The Significance of Sub-horizontal Fractures in the Development of Discrete Fracture Networks Leading to Fracture Growth during Hydraulic Stimulations
The earliest models of hydraulic stimulations considered that the fractures grow in the direction of SHmax in symmetric, bi-wing, and vertical planes around the treatment well. Modeling of these treatments has progressed to incorporate structures like natural foliations in the rock to even crosscutting systems of pre-existing vertical fractures along pre-defined grids. However, a preference by some for the earlier, simplistic model still exists, and by correctly incorporating the three-dimensional fracture network, the calibration of reservoir simulators and geomechanical models can be improved. Observation of the discrete fracture network (DFN) responsible for fracture growth is possible by using microseismicity recorded during these stimulations under appropriate recording conditions. Based on seismic moment tensor inversion and source parameter analyses of observed microseismicity, we have identified that a complex fracture network with varying levels of interconnectivity and consisting of sub-horizontal and sub-vertical fractures appears to be responsible for the overall fracture growth. In one case example of a shale play, we identify a marked preference for sub-horizontal fractures in these DFNs, suggesting that delamination of the bedding planes in these units may represent a significant structural weakness that is exploited by the injection, if only temporarily. This behavior is enhanced by a regional compressive stress field. The moment tensors also reveal that most fracturing is mixed-mode tensile-shear along with more classic shear failures during injection. These observations suggest that the stress-strain conditions in the reservoir are not uniform during these treatments, and fractures of one orientation at any point in time may react differently than fractures at other points in time as a result of stress shedding and transfer. On-going Coulomb-stress analysis of these fractures is being considered to identify stress changes resulting in the initiation and propagation of new fractures. In particular, the role of sub-horizontal fractures will be examined to reveal their response to the treatment. Based on these analyses, it may be suggested that hydraulic fracture stimulation models should include sub-horizontal fractures, fracture complexity (three-dimensional behavior of the DFN), and the degree of interconnectivity for proper assessment.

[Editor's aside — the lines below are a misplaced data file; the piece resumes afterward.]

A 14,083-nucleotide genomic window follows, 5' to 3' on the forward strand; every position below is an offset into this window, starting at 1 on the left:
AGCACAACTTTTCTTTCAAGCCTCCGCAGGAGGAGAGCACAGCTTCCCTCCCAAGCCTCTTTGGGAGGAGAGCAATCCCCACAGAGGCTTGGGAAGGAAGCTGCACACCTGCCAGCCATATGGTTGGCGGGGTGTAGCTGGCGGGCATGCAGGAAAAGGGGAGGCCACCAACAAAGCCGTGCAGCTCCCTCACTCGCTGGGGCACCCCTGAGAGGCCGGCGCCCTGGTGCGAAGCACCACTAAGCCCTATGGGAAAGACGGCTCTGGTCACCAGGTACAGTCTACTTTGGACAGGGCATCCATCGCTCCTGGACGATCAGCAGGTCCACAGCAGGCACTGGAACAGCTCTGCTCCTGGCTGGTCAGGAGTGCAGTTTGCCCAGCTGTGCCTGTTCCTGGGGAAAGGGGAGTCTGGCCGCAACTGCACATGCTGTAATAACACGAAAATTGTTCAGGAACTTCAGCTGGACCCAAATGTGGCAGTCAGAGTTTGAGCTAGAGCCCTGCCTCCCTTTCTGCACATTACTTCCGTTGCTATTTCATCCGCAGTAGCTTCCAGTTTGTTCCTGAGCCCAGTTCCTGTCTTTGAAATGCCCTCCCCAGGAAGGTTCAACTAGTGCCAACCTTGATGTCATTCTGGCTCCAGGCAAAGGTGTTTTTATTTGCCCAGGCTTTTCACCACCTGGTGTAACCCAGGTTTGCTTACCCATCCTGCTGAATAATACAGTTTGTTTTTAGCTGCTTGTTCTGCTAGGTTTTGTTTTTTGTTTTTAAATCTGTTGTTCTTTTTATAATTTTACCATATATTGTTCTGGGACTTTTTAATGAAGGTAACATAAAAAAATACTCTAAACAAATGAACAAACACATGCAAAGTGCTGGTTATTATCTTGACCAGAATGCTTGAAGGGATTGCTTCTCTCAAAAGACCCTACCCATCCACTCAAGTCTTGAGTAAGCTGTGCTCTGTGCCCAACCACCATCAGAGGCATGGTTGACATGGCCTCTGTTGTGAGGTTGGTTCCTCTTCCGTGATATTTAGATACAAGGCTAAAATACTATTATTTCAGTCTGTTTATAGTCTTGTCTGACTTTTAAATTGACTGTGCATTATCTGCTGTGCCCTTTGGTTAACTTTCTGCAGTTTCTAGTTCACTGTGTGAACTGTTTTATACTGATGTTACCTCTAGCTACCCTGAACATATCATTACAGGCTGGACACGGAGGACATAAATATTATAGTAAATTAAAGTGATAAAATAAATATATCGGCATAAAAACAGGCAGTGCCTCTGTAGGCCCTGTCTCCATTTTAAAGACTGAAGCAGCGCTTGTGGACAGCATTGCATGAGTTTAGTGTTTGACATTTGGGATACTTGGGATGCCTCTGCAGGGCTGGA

AAPG Search and Discovery Article #90142 © 2012 AAPG Annual Convention and Exhibition, April 22-25, 2012, Long Beach, California